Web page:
Now that isn’t saying that you can’t be successful from the ground, but even in the historic battles of great armies it was always an advantage to take the high ground. Why would hunting be any different?
Everything comes at a price, so as we leave solid ground to get the upper hand on a wily whitetail or that trophy bruin, we put ourselves in a precarious position. Humans as a whole weren’t meant to dwell in trees, and gravity is a fickle partner in crime.
Sir Isaac Newton had it right when he said, “what goes up must come down.” That goes for everything, even the cagey hunter who climbs a tree like a squirrel in the wee hours before dawn to await his next trophy.
It is the manner and the speed at which he comes down wherein the danger lies. As long as things go as planned, everything is great, but when you are stepping onto an icy metal platform in the dark perched 20 plus feet in the air one little thing can spell a whole lot of disaster.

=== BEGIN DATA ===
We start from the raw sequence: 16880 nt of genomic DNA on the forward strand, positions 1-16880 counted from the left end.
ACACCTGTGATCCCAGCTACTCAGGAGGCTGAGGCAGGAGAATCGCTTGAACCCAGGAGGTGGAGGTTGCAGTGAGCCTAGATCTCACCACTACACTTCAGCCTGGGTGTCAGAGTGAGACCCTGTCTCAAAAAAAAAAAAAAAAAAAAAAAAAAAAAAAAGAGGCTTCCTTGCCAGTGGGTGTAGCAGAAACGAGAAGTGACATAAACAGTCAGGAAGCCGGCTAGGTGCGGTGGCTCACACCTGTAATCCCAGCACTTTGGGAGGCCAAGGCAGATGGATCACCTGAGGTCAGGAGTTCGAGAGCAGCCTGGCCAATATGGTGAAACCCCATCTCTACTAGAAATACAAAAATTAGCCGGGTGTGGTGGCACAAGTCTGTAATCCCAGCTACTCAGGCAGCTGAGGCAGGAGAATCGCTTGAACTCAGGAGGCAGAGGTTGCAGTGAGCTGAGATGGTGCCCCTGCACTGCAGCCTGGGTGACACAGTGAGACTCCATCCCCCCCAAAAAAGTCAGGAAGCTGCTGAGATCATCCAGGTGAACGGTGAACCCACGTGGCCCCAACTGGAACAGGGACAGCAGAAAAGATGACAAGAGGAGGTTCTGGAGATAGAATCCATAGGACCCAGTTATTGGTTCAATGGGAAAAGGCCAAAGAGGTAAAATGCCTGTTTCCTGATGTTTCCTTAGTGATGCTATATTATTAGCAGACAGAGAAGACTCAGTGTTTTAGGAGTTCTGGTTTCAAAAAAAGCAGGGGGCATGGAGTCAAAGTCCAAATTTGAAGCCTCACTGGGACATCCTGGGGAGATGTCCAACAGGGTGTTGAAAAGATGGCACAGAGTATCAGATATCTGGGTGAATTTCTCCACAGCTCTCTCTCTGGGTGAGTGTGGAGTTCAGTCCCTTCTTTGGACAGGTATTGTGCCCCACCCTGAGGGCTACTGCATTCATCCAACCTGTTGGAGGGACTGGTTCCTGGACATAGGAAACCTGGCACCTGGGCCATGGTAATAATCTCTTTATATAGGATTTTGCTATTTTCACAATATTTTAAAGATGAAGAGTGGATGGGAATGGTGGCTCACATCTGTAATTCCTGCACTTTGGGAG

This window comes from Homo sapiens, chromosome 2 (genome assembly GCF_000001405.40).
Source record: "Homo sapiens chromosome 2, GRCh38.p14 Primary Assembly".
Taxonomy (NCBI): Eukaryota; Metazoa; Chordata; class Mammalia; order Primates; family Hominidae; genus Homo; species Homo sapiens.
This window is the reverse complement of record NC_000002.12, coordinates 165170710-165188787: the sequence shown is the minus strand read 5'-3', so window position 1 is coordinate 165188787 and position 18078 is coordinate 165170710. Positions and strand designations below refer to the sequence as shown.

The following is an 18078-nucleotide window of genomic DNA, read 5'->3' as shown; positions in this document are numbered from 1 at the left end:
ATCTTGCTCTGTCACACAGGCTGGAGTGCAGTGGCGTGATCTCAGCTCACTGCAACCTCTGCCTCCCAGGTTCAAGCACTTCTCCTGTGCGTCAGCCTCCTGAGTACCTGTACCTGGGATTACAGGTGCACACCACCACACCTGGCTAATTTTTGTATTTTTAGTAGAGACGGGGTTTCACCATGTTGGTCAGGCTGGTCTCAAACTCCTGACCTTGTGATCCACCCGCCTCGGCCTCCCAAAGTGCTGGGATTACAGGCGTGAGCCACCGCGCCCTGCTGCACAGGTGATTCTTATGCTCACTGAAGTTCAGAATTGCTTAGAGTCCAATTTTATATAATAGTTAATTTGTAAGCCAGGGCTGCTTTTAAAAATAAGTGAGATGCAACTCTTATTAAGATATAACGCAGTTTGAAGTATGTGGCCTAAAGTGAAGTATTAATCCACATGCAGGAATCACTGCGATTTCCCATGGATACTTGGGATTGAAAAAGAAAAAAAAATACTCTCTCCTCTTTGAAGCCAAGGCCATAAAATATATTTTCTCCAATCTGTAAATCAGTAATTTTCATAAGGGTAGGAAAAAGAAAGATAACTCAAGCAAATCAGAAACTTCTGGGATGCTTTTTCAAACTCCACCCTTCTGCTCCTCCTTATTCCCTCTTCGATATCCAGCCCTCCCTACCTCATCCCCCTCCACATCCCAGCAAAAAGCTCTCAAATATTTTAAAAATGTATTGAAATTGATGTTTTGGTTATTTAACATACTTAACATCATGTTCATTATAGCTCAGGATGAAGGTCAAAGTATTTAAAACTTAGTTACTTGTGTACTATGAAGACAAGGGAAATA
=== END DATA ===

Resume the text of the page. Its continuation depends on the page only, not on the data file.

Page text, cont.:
This is the whole point behind tree stand safety. August is a perfect month for it because that is generally when everyone starts gearing up to get back in the woods, and safety should be foremost on their minds as they do.
Statistics show that 300-500 hunters are killed each year in tree stand accidents. That is way too many, especially when most of those deaths could have been prevented by practicing tree stand safety.
According to WVDNR Law Enforcement last year there were 4 incidents of serious injuries or death involving falls from a tree stand. That is just over half of what was reported the year before, which is a great sign. Keep in mind though that these are just the fatal or near fatal accidents that were reported.
There are plenty more accidents that happen each year, but don’t cause fatal injuries, that go unreported. Still one accident is too many. So if each hunter will just practice a few safety steps each time they prepare to hunt from any type of elevated stand, hopefully we can get those serious incidents down to zero.
Most accidents occur when stepping into or out of tree stands. This is the time to take the most precautions. The best tree stand safety tip is to always wear a full-body harness every time you are in a tree.
The safest harness systems are the ones where you are connected to a safety line from the ground up. Several companies are promoting the slogan, “Hook up, from the ground up!”